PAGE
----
London holds a special place in my heart. This is where my former airline employer sent me for my very first flight assignment after completing my Airline Cabin Crew Training Course. Since then, I've been constantly flying in and out of London and it became one of my favourite destinations.

Part of my benefits as a flight attendant were free travels with intermediate family, so in this vacation, I was able to take Rock Licker and my mom with me.  During the planning stage, we were thorn between Marriott Swiss Cottage and Millenium & Copthorne Kensington as they were both our layover hotels in London in the past. But in the end, we picked Double Tree by Hilton in Marble Arch as our home away from home because of its central location and promixity to almost everything. It's just a few steps from the shops of Oxford Street and walking distance to Marble Arch Tube Station, West End Theatre, Hyde Park and Buckingham Palace. 

DoubleTree by Hilton Hotel is  a quaint building with an old english interior design. As you enter the building premise, you know you are in London because of it's rich decor and classy ambiance. We were checked in at room 221, a deluxe room with a queen size bed. Our room was not too big neither too small for London standard. But it was clean and nice and it has everything that we needed for our stay. Daily breakfast and free wireless internet were all included in our rates.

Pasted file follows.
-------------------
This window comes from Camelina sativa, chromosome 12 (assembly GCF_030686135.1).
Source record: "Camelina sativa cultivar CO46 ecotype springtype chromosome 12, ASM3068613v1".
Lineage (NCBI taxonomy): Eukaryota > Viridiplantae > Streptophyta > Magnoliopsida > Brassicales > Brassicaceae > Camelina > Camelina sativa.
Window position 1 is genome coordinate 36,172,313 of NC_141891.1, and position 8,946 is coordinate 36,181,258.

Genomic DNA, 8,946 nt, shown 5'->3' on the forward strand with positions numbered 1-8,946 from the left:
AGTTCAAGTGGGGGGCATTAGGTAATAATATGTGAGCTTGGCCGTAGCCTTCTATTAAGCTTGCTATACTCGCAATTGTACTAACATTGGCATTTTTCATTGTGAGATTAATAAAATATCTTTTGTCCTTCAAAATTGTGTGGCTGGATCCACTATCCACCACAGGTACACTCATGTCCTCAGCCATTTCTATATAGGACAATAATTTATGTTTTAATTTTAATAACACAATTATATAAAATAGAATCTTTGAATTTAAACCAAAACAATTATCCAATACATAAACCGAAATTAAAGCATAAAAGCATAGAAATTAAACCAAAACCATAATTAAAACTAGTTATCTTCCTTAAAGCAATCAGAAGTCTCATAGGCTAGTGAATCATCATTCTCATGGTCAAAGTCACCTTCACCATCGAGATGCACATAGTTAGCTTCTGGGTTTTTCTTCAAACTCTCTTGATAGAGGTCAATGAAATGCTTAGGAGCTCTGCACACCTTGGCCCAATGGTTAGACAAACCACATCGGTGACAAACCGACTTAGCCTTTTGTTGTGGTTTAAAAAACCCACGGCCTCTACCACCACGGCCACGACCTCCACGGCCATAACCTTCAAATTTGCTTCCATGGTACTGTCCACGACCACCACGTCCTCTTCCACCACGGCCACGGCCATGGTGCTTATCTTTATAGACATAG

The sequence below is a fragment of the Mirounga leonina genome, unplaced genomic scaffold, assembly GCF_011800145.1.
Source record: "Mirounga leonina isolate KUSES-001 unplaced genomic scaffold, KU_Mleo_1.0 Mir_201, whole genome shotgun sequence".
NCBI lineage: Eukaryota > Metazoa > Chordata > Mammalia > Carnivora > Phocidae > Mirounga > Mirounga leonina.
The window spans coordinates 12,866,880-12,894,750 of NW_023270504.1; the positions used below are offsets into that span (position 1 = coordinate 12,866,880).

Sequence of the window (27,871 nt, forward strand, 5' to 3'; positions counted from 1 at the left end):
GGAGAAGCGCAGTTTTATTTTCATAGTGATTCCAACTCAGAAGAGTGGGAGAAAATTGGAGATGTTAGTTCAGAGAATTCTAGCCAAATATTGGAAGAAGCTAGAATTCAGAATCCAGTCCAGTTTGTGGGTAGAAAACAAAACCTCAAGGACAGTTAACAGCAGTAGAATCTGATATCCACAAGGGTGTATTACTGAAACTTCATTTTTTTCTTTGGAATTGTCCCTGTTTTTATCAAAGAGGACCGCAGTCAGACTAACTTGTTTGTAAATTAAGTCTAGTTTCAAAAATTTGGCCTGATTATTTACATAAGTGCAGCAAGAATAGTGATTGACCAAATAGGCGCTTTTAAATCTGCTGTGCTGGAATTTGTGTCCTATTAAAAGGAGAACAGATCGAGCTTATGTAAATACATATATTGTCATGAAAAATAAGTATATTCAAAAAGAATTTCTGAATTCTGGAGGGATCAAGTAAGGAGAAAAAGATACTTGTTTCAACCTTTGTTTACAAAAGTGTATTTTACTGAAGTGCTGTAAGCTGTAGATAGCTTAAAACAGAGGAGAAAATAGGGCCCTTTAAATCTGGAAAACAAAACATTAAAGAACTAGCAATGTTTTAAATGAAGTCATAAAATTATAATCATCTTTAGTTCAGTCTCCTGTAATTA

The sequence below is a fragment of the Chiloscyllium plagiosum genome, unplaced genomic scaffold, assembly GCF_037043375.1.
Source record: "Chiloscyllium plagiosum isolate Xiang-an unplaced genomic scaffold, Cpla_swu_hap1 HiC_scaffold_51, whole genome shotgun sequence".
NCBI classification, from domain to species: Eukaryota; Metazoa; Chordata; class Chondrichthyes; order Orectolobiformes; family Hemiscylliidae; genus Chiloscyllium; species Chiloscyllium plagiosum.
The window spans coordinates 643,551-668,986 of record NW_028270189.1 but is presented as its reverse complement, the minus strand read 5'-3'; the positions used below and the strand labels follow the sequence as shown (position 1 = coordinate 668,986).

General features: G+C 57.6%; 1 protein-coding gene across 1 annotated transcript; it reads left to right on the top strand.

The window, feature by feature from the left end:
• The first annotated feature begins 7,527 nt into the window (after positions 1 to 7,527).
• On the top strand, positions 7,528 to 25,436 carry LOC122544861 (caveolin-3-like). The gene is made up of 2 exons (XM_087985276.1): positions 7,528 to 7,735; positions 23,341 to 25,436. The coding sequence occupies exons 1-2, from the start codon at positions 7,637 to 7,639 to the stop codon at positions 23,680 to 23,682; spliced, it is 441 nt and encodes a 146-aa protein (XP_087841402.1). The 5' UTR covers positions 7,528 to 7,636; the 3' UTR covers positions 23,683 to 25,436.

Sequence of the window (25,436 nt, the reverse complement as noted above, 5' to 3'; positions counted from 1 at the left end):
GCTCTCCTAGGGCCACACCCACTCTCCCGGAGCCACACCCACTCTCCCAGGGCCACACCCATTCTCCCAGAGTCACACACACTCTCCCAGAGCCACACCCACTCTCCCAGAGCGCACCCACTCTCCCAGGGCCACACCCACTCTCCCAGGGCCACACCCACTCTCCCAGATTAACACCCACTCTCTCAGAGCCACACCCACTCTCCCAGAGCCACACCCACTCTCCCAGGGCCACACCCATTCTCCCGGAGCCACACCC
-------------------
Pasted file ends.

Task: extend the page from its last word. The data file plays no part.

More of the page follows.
Because I've been to London several times because of work, I volunteered to be the tour guide for this trip. Everyday during our stay, we followed a strict schedule. We woke up at 5:00 am, started our tour by 8:00 am, ended it before 8:00 pm and slept from 9:00 pm to ensure the three of us gets enough rest for our everyday adventure.

DAY 1  

On our first day in London, we visited the Buckingham Palace, watched the changing of the guards, strolled through St. James Park passing Royal Horse Guard Building, London Eye, Big Ben, St. Margaret's Church and continued along Trafalgar Square, we visited the National Gallery and we ended our day with a hearty meal at Jamie Oliver's in Covent Garden Market. 

Buckingham Palace

Buckingham Palace has served as the official London residence of Britain's sovereigns since 1837 and today is the administrative headquarters of the Monarch. The Palace is also the venue for great Royal ceremonies, State Visits and Investitures.